Moisture Swing, Arizona State: Lackner’s carbon-capture technology moves to commercialization, Arizona State University, April 29, 2019 — Professor Klaus Lackner’s and Arizona State’s new process called “moisture swing,” uses only the wind creating a fanless CO2 removal process with far less energy use. They are partnering with Silicon Kingdom Holdings (SKH) and have announced an agreement to build carbon-capture technology in Arizona. SKH plans to deploy clusters of column-shaped devices, or mechanical trees. A cluster comprises 12 columns and can remove 1 metric ton of CO2 per day. SKH will deploy the technology in a pilot CO2 farm targeting 100 metric tons per day of CO2. The technology will then be deployed to full-scale CO2 farms in multiple locations, each capable of removing 3.8 million metric tons of CO2 annually.

See also MIT’s: Temple, Startups looking to suck CO2 from the air are suddenly luring big bucks, MIT Technology Review, May 2, 2019.



Leaders today have seen the light at the end of the tunnel and it’s not a train. Stripe has committed to spending $1 million per year to offset its carbon footprint using carbon dioxide removal technologies at any price, in order to advance the scaling and technology needed to meaningful address climate pollution in our society. Stripe sees the writing in the sky and realizes that carbon dioxide removal is needed to advance our civilization beyond the climate pollution emergency and are willing to pay twice as much as they invest in carbon offsets.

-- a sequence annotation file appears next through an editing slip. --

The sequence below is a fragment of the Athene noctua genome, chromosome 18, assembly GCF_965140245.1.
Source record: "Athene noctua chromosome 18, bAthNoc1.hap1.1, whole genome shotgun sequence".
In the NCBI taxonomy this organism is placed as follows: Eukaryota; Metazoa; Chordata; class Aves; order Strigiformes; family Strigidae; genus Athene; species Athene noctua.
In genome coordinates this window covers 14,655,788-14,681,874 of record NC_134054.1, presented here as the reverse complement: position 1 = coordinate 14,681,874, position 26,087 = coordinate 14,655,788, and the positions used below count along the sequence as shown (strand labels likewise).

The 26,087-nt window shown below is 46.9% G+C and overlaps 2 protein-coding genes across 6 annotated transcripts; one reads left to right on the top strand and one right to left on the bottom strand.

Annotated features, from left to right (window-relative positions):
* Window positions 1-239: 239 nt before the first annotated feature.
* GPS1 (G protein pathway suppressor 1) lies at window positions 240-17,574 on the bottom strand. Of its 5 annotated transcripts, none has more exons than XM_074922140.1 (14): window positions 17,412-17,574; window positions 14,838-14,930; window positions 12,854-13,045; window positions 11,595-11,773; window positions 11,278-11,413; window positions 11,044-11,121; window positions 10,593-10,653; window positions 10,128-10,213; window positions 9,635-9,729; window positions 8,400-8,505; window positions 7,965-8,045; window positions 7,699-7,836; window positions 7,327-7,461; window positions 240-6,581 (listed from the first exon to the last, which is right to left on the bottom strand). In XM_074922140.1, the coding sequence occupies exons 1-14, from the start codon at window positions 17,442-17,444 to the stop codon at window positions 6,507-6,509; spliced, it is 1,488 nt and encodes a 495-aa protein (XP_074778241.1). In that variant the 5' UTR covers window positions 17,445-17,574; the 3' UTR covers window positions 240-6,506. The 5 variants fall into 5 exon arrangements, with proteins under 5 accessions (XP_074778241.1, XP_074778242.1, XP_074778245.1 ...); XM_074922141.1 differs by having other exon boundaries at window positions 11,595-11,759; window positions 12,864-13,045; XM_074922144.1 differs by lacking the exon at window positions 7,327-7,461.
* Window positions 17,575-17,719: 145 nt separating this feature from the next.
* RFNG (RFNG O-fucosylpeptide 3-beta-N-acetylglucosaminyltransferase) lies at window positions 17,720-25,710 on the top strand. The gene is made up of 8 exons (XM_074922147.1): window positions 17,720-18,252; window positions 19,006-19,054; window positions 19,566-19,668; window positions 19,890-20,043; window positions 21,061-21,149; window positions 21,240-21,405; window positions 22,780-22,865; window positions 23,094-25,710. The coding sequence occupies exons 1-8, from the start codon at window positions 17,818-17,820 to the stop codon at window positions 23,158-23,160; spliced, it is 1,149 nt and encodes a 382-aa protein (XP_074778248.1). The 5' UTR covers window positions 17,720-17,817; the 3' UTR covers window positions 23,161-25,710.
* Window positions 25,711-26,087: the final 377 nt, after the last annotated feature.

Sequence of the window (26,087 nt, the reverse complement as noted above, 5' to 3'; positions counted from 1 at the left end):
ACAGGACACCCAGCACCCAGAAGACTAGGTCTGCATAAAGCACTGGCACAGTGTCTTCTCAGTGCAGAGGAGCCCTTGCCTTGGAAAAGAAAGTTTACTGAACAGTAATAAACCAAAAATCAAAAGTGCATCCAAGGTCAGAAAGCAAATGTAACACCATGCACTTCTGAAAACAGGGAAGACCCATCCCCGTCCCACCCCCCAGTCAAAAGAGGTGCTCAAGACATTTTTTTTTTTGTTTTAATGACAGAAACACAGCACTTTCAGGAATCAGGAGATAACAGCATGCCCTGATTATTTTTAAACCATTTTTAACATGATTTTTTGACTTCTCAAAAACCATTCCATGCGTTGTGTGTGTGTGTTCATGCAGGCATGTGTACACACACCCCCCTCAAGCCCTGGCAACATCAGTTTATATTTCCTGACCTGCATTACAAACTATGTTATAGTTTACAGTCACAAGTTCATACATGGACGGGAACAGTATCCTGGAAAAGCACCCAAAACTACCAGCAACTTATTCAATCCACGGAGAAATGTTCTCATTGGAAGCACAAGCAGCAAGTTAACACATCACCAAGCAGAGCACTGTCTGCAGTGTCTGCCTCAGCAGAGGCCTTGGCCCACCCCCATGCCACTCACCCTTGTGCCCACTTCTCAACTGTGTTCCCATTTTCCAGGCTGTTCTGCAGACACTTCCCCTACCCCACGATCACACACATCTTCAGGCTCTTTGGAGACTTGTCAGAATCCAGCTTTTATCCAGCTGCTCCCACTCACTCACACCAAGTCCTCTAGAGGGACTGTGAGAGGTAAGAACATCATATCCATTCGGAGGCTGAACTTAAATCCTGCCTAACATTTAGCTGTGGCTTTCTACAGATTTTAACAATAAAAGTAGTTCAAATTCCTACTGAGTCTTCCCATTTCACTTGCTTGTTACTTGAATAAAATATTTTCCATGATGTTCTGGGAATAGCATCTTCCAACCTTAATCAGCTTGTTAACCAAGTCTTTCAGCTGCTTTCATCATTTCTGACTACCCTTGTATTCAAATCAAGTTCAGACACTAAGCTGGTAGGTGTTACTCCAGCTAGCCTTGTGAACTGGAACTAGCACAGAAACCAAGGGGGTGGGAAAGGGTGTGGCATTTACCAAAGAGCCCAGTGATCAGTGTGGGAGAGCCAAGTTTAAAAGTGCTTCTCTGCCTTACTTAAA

Stripe is willing to do their part for the commons to advance industrial scaling faster than government alone did with zero carbon energy. From their published commitment linked above, “Researchers and entrepreneurs are working today to create this new industry, and continued progress will require funding for experimental prototypes with initially high cost per tCO2. This provides an opportunity for Stripe and like-minded early adopters to shift the trajectory of the industry. Experience with manufacturing learning and experience curves has shown repeatedly that deployment and scale beget improvement. This phenomenon has been seen across TVs, phones, semiconductors, DNA sequencing, and clean energy technology. The cost of solar panels was about $30 per watt in 1980, $10 per watt in 2000, and less than $1 per watt in 2019.”



The moral hazard is basically, that we cannot do anything about climate change without first addressing the source of the pollution. This was an excellent philosophy in the past when emissions reductions solutions were feasibly that did not address historic climate pollution. Today, because we have emitted as much climate pollution in the last 30 years as we emitted in the previous 250 years, the new moral hazard argument says that we cannot restore our climate unless we address the already emitted pollution. Do not read into this that only carbon dioxide removal is required and this gives us permission to continue creating new climate pollution. This permission to pollute is expressly not a part of the new moral hazard. It’s easier to restore our climate if we reduce emissions, but if we do not address the already emitted pollution, we cannot restore our climate.